Tag Archives: diptera

Golden-backed snipe fly

This golden-backed snipe fly (Chrysopilus thoracicus) landed in one of my bird baths and drifted around for a few minutes on the surface tension. I’m not positive, but I think I’ve seen them do this in past years, too. I wonder whether they are looking for mosquito larvae, or perhaps adults. These flies have predaceous mouthparts, so they clearly hunt something. Sure wish somebody would PCR the gut contents of these things and let me know. Anyone ever seen them take something down?

Colin Purrington Photography: Insects &emdash; Golden-backed snipe fly (Chrysopilus thoracicus)

Here’s another one, albeit one with a damaged eye:

Colin Purrington Photography: Insects &emdash; Golden-backed snipe fly (Chrysopilus thoracicus) with dented eye

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I donated

Just a silly little graphic I made for a friend coordinating a blood drive … with the idea that a sticker might be made for donors:


I also wrote a silly little blurb, though I’m sure the math could be improved upon:

“Some people might be hesitant to donate blood if they haven’t done it before, so I just wanted to remind everyone that they have, indeed, donated blood before: to mosquitoes. A typical mosquito (always a female, by the way) flies away with 0.001994 mL per meal, at least according to an article from 1937 on blood loss in horses.  Not so much, perhaps, but it adds up when her friends find you, too, and they do.  So you’ll donate a pint of blood after being visited by 237,212 of the little beasties.  Much easier to just sign up and be done with it in 10 minutes.  And it won’t itch when you are done!”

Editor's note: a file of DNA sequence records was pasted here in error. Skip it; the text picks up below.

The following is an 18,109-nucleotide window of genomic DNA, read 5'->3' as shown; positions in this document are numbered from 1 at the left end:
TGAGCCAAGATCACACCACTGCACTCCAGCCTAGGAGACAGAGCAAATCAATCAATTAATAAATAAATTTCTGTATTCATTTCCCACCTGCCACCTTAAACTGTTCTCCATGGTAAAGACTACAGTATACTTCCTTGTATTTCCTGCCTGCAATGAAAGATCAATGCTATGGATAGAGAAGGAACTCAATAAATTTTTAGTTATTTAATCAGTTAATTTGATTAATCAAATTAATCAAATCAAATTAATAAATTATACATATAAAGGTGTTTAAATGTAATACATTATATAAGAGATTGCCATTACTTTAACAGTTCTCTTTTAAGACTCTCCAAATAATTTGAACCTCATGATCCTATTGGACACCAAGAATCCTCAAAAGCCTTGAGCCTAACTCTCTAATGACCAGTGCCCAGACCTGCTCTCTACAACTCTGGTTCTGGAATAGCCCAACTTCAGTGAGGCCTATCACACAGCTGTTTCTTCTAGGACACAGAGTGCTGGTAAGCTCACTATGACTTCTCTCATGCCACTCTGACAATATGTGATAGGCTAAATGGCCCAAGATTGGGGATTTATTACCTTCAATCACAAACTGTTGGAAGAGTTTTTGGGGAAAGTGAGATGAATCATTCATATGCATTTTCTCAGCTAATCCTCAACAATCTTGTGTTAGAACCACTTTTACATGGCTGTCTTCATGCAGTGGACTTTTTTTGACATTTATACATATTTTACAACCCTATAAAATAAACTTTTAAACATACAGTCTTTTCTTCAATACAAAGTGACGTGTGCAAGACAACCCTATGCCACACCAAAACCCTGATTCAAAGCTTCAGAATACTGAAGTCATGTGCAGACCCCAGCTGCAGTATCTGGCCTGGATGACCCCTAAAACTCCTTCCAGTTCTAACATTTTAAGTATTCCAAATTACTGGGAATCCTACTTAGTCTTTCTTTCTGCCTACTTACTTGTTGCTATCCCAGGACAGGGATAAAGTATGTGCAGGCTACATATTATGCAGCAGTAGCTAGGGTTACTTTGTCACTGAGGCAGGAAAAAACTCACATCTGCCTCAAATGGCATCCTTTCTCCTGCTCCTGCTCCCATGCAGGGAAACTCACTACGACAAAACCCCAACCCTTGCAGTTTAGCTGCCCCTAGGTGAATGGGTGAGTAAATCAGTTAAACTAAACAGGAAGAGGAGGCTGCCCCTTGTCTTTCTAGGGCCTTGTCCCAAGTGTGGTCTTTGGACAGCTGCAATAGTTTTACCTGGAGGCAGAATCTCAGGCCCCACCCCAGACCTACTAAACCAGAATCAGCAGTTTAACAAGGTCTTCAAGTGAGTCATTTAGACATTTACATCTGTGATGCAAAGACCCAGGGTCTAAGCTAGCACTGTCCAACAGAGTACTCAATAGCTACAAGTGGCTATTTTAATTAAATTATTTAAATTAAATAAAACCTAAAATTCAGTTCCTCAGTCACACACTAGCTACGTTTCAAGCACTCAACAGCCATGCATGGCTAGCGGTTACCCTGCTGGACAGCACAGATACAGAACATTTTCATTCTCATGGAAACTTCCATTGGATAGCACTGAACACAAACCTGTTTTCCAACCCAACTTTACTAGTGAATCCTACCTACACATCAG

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Copulating robber flies, with snack

Mating robber flies (Promachus princeps, I think) on rabbitbush. Female is holding some type of cerambycid (perhaps Crossidius hirtipes), which she probably caught prior to the male approaching. I don’t think it was a nuptial gift from male (though that was my first thought). Female robber flies have been observed eating males, which are smaller, so waiting for a female with a meal is a good strategy for males who want to love and then live some more. Female robber flies with meals in hand are also less likely to resist mating attempts. Madras, Oregon.

Colin Purrington Photography: Insects &emdash; copulating-robber-flies

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